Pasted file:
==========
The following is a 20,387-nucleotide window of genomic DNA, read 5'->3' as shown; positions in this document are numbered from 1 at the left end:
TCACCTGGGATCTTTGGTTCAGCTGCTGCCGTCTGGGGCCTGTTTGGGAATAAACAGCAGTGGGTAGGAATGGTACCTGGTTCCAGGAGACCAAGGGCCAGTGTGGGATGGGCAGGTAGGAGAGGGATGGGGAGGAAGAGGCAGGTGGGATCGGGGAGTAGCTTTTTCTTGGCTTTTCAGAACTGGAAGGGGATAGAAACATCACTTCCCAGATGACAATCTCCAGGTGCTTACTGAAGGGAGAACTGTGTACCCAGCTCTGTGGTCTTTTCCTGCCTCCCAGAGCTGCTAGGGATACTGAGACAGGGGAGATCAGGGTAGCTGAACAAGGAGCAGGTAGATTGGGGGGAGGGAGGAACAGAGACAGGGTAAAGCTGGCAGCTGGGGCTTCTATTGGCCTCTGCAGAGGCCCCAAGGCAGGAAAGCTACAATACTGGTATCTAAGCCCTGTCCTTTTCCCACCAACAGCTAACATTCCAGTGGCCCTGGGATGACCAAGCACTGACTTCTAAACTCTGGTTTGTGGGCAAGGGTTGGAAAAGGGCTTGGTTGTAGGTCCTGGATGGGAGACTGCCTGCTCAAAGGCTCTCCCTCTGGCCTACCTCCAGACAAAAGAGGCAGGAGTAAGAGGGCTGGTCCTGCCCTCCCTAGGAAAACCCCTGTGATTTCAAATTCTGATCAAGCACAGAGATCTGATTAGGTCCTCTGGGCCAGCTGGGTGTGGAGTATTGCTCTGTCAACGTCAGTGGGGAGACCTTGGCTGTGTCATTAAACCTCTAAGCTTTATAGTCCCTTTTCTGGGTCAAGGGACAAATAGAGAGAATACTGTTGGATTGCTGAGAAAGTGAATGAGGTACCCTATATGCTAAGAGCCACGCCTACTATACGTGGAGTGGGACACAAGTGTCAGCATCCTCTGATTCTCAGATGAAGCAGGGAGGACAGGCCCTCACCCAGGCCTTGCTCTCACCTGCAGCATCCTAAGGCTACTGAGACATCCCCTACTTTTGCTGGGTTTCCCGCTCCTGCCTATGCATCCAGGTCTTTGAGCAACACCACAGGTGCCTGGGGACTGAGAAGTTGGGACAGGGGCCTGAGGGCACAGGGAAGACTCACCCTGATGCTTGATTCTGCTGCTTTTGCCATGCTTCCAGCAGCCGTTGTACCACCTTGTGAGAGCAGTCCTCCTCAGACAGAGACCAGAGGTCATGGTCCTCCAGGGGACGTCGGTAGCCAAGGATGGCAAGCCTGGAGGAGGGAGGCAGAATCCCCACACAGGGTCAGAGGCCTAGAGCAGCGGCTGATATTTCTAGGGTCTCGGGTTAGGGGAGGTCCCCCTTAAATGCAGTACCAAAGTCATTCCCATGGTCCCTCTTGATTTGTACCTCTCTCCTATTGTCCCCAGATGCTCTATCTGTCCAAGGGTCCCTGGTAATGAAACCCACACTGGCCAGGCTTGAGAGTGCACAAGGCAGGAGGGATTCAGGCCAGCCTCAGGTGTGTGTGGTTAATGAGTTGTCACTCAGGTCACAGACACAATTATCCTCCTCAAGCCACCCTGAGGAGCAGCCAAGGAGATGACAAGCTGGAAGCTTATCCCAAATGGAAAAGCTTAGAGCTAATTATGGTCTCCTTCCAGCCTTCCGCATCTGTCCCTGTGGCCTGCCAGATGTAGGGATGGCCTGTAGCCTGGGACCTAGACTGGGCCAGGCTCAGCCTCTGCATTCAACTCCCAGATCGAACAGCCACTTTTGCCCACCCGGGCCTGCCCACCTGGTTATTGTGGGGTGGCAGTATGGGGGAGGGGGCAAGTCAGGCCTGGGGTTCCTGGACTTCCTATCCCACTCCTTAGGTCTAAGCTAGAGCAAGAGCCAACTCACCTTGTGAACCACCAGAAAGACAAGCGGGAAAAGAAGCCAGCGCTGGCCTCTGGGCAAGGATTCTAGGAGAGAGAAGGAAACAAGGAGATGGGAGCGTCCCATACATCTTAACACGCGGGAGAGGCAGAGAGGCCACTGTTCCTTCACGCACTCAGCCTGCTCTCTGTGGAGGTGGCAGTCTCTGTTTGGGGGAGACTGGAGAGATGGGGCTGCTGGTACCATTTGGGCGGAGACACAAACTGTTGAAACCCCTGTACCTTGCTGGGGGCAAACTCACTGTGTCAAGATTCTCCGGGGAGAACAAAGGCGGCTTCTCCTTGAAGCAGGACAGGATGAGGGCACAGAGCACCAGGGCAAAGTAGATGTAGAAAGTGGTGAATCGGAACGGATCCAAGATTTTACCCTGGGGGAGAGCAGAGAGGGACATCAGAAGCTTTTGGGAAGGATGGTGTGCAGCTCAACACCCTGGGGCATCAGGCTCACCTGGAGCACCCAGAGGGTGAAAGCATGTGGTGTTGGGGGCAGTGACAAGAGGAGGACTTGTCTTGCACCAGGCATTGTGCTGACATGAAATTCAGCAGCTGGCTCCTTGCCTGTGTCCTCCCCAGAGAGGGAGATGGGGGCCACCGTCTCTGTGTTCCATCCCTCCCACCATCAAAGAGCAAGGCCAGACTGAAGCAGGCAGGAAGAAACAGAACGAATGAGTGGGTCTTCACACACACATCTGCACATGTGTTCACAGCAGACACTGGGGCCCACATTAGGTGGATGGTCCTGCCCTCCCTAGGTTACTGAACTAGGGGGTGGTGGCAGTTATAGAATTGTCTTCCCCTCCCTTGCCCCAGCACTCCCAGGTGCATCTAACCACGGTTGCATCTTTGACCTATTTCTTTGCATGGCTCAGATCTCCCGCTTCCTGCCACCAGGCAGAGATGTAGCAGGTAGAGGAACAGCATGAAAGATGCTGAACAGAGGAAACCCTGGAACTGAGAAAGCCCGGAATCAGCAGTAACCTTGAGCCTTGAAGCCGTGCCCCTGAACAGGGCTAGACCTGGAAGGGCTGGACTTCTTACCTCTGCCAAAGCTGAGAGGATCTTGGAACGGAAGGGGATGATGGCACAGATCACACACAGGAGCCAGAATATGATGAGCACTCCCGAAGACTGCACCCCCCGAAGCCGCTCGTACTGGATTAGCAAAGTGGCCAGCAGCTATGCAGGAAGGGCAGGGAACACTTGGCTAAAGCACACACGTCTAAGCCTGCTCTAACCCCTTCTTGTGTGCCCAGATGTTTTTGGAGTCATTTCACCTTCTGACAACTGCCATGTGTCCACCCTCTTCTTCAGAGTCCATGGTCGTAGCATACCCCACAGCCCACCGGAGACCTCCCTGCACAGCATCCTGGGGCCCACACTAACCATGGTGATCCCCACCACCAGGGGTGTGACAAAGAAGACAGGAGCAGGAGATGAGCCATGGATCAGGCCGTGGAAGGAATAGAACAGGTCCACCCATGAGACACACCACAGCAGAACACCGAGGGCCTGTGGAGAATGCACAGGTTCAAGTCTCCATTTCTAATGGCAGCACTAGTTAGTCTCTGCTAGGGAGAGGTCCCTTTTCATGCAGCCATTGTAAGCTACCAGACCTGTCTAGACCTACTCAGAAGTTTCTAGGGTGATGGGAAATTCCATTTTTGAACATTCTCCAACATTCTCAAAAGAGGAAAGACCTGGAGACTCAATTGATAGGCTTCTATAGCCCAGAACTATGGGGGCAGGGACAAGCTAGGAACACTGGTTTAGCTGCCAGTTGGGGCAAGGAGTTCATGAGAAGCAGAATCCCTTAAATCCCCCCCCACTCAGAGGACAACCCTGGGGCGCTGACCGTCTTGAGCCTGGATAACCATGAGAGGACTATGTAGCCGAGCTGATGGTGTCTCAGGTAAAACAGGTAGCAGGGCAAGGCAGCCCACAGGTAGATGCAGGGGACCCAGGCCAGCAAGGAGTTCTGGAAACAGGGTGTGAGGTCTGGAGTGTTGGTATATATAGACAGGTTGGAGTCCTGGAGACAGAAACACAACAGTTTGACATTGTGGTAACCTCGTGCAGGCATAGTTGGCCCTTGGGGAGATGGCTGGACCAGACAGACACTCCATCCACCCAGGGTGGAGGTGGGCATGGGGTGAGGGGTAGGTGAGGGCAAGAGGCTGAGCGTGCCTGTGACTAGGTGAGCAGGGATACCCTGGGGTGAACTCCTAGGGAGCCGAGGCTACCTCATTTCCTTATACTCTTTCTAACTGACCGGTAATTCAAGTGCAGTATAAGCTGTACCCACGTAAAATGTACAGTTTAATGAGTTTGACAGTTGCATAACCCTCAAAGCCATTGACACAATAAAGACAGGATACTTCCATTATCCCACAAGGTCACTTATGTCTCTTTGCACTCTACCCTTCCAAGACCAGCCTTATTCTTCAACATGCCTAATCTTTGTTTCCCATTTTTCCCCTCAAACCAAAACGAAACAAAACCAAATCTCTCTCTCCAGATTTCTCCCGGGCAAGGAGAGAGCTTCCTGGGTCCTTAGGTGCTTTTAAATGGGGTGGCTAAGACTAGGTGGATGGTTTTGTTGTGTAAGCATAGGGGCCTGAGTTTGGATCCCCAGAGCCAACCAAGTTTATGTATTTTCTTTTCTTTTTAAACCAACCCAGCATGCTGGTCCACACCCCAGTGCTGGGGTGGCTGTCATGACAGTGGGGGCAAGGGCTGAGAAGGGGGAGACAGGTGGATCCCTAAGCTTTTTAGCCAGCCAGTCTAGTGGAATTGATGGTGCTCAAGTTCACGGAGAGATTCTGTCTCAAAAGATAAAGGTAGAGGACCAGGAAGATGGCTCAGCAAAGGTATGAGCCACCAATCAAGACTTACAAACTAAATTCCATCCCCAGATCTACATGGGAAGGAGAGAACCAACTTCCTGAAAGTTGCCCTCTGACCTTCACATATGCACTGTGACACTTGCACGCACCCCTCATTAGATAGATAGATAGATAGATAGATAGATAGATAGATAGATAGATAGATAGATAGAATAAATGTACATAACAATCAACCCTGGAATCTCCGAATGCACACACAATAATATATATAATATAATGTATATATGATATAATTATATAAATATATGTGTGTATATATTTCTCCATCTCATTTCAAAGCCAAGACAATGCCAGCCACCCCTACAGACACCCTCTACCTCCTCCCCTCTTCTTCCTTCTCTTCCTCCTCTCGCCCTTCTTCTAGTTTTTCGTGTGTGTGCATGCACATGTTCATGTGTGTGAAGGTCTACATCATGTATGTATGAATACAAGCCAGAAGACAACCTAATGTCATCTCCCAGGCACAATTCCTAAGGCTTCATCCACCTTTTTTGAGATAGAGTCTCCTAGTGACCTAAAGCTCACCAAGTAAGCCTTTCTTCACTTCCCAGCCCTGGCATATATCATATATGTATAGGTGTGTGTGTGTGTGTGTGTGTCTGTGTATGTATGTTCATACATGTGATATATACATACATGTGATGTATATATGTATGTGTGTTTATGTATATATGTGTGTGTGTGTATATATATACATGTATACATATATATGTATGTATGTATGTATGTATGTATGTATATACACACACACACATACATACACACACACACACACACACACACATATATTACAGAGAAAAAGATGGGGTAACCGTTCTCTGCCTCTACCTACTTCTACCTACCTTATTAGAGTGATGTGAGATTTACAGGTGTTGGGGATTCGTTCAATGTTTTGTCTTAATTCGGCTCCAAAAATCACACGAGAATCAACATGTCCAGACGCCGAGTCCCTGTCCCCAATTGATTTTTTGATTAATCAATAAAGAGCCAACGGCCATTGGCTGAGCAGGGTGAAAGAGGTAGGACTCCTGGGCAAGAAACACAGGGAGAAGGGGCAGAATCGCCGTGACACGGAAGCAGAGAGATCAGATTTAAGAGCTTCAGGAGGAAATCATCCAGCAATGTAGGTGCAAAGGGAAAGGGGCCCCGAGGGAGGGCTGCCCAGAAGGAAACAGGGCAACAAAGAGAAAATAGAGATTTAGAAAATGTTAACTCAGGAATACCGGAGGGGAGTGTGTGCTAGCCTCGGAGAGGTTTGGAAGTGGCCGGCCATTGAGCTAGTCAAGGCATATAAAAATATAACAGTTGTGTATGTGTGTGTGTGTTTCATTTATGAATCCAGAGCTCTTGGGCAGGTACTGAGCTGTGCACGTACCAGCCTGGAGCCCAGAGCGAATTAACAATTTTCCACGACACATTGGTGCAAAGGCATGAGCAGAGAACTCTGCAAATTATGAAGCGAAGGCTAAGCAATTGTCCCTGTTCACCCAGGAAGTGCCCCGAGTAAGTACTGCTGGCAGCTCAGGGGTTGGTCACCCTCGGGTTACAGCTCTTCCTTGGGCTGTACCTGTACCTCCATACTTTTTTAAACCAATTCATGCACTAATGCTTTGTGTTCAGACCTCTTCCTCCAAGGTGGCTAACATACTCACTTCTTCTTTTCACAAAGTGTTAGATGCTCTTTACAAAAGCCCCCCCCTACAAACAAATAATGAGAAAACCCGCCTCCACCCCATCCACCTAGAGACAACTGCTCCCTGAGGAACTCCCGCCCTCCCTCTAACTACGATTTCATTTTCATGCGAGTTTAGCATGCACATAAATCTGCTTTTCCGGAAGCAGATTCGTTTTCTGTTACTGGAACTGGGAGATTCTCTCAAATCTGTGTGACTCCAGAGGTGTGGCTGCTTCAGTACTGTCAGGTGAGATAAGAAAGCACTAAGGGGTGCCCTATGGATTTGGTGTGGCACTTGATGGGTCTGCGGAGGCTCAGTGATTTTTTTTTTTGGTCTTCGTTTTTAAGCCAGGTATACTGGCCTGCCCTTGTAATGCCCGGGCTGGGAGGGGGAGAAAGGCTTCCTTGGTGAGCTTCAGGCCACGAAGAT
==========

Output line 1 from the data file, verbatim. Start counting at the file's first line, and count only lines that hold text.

The following is a 20,387-nucleotide window of genomic DNA, read 5'->3' as shown; positions in this document are numbered from 1 at the left end: